Review: The Further Tale of Peter Rabbit

Contpeter rabbitinuing a tale is hard to do and rarely done well.  Emma Thompson (yes, the actress) shows us that it is possible. Her new book  The Further Tale of Peter Rabbit, inspired by the series of classic tales by Beatrix Potter, is a beautiful picture book with an entertaining story and excellent narration.  Thompson has captured the spirit of the little bunny. The Peter Rabbit of 2012, almost indistinguishable from the bunny of 1902, is equally mischievous and adventurous. Readers will be happy to know Peter is as charming as ever in his latest adventure.

“What I need…is a change of scene.” proclaims Peter Rabbit and so begins Thompson’s tale.  This is a story of the precocious Peter who finds himself on an auspicious journey to Scotland. Unfortunately for him, it happens to begin in the feared McGregor’s picnic basket. Peter is lured by “an interesting basket smelling of onions.” Mrs. McGregor almost gets her hands on the little bunny, but Peter is able to make a narrow escape. He finds himself shoeless, but no worse for the wear, in a forest thick with pines where he stumbles upon Finlay, a very large Scottish bunny who befriends him. Scottish games, a very large radish, and his eventual return home give Peter the anecdote to boredom he was looking for.

While the book and the illustrations are strong on their own, Thompson’s narration on the accompanying CD adds an extra touch. Her intimate relationship with the story and Peter the Rabbit permeate each word as they are read aloud with a beautiful cadence. Thompson’s authentic impersonation of a Scot brings the new characters to life in a way most readers could not. Even her strategic pauses are perfectly timed, leaving the reader and listener time to savor Eleanor Taylor’s images.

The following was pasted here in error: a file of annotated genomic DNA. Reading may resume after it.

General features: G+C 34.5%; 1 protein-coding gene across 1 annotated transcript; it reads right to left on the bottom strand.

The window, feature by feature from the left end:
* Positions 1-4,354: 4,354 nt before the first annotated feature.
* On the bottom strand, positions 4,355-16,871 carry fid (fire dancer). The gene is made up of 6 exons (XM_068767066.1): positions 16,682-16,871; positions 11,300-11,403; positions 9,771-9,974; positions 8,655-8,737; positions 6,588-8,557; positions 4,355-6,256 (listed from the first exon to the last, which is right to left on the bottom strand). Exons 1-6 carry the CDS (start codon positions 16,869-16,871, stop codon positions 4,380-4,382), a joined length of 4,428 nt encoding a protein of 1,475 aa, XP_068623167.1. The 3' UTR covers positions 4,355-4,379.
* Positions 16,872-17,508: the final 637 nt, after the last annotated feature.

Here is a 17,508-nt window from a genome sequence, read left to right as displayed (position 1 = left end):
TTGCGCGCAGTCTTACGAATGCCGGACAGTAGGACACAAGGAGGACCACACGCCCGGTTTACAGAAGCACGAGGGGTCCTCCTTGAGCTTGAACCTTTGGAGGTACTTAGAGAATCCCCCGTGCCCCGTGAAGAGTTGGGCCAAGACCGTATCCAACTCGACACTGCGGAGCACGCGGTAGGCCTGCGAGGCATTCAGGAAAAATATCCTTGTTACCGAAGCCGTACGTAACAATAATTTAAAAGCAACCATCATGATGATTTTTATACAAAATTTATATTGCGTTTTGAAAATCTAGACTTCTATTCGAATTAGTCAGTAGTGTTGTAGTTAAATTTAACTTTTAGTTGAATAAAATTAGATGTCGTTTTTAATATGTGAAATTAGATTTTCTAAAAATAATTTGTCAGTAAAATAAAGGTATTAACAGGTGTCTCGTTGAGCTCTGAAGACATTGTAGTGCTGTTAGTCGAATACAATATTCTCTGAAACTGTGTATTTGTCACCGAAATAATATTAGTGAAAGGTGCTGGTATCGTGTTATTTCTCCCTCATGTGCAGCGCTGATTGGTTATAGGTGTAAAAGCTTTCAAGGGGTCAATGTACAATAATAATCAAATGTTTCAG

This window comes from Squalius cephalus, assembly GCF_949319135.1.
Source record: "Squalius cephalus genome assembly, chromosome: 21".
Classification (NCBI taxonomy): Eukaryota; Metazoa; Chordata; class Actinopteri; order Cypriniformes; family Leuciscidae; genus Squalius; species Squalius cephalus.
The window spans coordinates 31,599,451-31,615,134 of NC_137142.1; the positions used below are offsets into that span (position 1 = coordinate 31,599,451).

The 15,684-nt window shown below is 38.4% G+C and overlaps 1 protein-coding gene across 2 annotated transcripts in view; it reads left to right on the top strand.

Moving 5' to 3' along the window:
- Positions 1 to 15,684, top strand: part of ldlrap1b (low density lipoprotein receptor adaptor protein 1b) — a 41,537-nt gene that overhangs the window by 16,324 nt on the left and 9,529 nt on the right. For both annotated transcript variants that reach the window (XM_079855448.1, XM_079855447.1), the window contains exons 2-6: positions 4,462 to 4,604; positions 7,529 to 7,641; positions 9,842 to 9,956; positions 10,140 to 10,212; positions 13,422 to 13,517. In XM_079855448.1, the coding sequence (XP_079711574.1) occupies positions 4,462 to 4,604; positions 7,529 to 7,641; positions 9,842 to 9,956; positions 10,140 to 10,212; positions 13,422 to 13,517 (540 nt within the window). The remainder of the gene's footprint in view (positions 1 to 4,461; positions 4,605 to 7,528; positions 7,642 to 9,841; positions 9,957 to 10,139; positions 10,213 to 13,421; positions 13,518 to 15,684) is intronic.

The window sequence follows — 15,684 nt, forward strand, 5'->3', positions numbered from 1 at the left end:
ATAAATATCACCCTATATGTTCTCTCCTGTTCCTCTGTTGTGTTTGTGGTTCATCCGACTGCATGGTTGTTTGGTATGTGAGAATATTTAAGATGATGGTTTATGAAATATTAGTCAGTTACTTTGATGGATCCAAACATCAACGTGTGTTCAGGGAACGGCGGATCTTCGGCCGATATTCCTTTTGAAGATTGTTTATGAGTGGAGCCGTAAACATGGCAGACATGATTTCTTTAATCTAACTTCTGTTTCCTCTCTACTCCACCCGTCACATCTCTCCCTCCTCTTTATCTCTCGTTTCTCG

The story’s text is nestled amongst close-up scenes bidding the reader to peer further into the story and linger on each image’s detail. The muted watercolor is just right for Peter Rabbit’s little blue coat, the Scottish vegetation, and the interior of Finlay’s burrow. Even the dust cover and book plate (in the hardcover) are touched by the Peter Rabbit magic- both are thoughtfully illustrated and have the appearance of being chewed by one little bunny.

The Further Tale of Peter Rabbit is a must read, and a must listen, for kids 4-7. Available in hardcover or E-Book.

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